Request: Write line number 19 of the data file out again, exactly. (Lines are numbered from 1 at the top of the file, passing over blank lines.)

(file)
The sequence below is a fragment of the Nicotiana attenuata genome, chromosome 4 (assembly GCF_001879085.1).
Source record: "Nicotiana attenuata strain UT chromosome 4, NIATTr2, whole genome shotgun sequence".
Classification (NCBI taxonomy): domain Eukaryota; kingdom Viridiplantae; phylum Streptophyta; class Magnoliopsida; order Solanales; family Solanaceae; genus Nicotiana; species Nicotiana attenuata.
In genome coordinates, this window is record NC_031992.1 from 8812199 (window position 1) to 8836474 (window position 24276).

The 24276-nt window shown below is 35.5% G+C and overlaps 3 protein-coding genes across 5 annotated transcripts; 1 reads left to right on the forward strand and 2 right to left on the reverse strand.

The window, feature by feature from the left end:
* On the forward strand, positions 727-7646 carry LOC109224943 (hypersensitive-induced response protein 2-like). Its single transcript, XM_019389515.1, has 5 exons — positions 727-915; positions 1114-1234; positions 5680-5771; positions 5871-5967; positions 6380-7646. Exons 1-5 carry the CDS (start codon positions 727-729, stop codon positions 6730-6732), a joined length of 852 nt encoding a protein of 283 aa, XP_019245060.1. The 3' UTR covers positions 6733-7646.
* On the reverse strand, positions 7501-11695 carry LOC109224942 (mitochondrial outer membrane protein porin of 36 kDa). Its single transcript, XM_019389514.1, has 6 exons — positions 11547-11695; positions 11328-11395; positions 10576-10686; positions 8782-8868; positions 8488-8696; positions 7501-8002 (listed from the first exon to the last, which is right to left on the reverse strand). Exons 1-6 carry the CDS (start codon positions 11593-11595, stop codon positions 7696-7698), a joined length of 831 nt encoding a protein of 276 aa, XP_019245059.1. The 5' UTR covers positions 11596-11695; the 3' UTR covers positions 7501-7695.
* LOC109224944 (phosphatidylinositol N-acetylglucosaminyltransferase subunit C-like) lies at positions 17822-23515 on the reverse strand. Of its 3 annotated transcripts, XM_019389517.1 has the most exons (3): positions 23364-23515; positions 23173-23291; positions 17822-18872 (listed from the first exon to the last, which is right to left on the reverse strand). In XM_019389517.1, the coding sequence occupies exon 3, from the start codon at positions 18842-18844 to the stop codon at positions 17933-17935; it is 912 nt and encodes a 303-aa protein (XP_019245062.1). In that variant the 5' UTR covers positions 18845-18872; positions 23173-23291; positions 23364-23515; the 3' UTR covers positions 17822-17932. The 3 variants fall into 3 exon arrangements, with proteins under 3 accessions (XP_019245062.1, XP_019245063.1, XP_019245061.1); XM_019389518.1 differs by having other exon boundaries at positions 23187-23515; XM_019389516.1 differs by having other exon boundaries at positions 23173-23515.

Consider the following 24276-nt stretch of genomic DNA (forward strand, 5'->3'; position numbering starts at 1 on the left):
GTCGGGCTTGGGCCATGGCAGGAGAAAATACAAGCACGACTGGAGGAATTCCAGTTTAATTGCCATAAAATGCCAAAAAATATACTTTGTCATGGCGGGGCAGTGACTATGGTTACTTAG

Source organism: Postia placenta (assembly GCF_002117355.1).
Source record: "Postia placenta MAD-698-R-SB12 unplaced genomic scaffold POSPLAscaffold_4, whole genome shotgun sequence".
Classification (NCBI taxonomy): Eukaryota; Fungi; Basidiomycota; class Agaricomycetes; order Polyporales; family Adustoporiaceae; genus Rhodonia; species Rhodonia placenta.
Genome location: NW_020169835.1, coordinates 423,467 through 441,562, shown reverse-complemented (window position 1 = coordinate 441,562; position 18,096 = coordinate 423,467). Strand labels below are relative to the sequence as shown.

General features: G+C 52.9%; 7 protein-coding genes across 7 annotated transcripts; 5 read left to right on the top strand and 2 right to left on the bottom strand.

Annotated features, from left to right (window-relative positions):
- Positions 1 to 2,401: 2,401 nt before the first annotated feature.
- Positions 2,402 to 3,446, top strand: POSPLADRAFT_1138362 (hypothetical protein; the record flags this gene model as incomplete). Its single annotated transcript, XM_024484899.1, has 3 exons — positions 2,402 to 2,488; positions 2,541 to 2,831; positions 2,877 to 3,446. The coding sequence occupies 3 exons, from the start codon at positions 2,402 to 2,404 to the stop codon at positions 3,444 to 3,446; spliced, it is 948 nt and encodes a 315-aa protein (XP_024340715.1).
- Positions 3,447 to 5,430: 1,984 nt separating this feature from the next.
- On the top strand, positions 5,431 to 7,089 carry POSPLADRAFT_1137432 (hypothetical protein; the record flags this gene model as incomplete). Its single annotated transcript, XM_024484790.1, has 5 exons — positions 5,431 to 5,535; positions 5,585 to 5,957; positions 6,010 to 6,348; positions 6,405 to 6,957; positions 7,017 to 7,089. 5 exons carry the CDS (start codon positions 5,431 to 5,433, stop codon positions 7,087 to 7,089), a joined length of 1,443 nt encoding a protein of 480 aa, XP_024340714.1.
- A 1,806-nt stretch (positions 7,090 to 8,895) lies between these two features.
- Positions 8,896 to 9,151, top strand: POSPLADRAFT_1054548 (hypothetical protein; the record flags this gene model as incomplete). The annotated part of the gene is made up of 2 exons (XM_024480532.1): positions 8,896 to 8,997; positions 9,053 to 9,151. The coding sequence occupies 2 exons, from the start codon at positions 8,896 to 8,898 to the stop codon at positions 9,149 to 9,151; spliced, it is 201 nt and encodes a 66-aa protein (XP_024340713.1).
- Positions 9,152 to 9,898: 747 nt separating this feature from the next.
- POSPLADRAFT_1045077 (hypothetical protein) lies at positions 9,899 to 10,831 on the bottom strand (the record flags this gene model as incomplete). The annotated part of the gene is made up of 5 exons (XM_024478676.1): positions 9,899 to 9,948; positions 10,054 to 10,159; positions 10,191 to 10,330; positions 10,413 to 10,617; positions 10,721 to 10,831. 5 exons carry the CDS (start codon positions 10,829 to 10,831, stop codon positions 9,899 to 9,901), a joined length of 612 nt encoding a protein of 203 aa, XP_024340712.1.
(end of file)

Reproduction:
- Positions 2,402 to 3,446, top strand: POSPLADRAFT_1138362 (hypothetical protein; the record flags this gene model as incomplete). Its single annotated transcript, XM_024484899.1, has 3 exons — positions 2,402 to 2,488; positions 2,541 to 2,831; positions 2,877 to 3,446. The coding sequence occupies 3 exons, from the start codon at positions 2,402 to 2,404 to the stop codon at positions 3,444 to 3,446; spliced, it is 948 nt and encodes a 315-aa protein (XP_024340715.1).